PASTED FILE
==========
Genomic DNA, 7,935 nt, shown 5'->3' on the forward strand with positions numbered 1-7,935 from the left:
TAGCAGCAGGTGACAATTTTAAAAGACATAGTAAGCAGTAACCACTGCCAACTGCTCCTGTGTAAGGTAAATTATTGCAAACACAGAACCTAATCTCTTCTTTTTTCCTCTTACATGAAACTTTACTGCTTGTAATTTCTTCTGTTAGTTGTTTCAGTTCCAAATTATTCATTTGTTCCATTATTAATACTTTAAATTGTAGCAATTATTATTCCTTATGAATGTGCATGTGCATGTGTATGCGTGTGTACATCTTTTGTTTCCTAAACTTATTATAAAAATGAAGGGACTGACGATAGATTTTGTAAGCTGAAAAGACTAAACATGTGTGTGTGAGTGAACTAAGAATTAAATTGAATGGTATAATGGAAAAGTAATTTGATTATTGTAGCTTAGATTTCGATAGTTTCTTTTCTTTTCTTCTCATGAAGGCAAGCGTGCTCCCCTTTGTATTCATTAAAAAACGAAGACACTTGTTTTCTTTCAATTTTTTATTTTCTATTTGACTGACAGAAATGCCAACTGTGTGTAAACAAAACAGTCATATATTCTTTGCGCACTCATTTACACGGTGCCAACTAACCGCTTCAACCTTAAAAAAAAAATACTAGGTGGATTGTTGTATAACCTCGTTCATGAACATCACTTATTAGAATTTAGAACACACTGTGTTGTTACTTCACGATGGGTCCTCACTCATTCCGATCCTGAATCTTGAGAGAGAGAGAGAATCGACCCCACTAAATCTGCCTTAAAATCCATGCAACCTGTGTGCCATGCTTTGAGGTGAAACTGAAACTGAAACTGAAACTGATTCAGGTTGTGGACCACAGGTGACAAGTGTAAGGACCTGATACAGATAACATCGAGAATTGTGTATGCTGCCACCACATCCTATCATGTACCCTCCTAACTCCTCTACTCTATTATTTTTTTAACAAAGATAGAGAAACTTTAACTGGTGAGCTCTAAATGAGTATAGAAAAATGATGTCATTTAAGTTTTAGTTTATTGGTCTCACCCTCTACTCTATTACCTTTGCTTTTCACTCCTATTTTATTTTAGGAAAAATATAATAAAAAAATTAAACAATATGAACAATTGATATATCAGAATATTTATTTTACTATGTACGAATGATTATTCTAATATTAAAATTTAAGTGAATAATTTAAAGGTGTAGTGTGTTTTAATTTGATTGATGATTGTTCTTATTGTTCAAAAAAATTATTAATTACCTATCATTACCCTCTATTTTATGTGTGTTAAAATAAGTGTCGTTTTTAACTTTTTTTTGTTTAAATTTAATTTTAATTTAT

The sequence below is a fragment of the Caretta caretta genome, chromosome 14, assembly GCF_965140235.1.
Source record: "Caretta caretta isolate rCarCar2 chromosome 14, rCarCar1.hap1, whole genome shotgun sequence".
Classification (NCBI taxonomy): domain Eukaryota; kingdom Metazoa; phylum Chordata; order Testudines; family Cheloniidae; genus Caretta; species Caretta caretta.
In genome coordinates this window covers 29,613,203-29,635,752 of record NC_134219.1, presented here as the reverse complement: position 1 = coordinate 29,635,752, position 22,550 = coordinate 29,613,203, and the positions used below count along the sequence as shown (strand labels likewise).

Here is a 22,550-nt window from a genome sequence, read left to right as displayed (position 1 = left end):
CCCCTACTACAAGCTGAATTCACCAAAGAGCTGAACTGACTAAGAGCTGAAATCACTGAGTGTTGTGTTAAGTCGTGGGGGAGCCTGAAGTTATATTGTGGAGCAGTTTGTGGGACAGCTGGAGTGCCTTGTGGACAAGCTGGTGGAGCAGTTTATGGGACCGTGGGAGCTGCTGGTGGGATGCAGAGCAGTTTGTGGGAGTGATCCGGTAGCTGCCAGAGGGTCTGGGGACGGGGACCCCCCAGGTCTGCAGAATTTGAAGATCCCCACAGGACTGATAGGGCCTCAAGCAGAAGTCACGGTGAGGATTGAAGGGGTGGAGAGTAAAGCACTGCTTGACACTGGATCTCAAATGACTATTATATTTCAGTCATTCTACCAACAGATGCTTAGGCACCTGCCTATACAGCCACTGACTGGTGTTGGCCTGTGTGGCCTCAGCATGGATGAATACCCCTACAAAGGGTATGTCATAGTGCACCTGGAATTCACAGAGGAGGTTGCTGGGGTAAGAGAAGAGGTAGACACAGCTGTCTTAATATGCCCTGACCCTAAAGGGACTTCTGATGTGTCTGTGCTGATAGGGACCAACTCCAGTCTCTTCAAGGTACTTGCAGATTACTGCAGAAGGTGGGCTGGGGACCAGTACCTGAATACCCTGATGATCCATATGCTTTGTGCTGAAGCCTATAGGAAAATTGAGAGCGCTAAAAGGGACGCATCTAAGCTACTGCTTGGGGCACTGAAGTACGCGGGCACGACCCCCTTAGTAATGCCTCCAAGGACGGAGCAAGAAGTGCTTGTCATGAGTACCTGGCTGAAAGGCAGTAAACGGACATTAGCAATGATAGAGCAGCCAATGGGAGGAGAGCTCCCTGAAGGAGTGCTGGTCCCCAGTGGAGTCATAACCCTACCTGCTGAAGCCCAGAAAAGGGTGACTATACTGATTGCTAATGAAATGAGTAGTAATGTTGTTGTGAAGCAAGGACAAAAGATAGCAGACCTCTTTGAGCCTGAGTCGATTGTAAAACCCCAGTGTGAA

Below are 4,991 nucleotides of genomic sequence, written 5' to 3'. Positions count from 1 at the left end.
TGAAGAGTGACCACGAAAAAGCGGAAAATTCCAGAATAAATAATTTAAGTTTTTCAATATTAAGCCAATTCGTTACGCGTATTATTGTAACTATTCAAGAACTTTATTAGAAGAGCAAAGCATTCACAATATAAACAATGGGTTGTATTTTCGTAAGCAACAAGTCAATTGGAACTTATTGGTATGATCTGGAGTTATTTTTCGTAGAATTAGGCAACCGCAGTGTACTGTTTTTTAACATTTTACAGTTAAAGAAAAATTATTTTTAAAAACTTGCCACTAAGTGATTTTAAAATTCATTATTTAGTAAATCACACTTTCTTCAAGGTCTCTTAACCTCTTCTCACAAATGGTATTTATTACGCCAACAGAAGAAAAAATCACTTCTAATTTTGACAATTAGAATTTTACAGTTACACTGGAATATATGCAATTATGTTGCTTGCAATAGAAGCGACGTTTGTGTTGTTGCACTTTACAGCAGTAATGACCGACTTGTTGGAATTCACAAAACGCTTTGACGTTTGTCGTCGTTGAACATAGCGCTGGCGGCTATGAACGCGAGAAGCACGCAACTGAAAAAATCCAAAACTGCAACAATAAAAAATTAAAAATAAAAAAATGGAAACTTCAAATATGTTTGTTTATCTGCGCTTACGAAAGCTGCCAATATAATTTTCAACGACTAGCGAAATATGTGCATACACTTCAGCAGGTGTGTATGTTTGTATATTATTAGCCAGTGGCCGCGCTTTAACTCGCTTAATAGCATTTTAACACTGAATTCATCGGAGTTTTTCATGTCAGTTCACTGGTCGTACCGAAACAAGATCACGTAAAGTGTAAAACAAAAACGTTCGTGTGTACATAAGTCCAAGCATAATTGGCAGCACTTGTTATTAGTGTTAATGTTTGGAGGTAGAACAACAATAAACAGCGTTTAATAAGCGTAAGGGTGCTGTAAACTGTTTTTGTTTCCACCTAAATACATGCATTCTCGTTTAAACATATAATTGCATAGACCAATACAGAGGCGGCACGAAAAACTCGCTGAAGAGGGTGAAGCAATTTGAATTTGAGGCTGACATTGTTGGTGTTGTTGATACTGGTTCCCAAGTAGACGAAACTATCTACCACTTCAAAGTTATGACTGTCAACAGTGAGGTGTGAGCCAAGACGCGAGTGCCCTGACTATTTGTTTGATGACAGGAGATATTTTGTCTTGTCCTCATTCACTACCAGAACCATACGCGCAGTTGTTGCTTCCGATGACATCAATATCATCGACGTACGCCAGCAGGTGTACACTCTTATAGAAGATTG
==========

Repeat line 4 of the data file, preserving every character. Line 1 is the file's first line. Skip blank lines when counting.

Source record: "Caretta caretta isolate rCarCar2 chromosome 14, rCarCar1.hap1, whole genome shotgun sequence".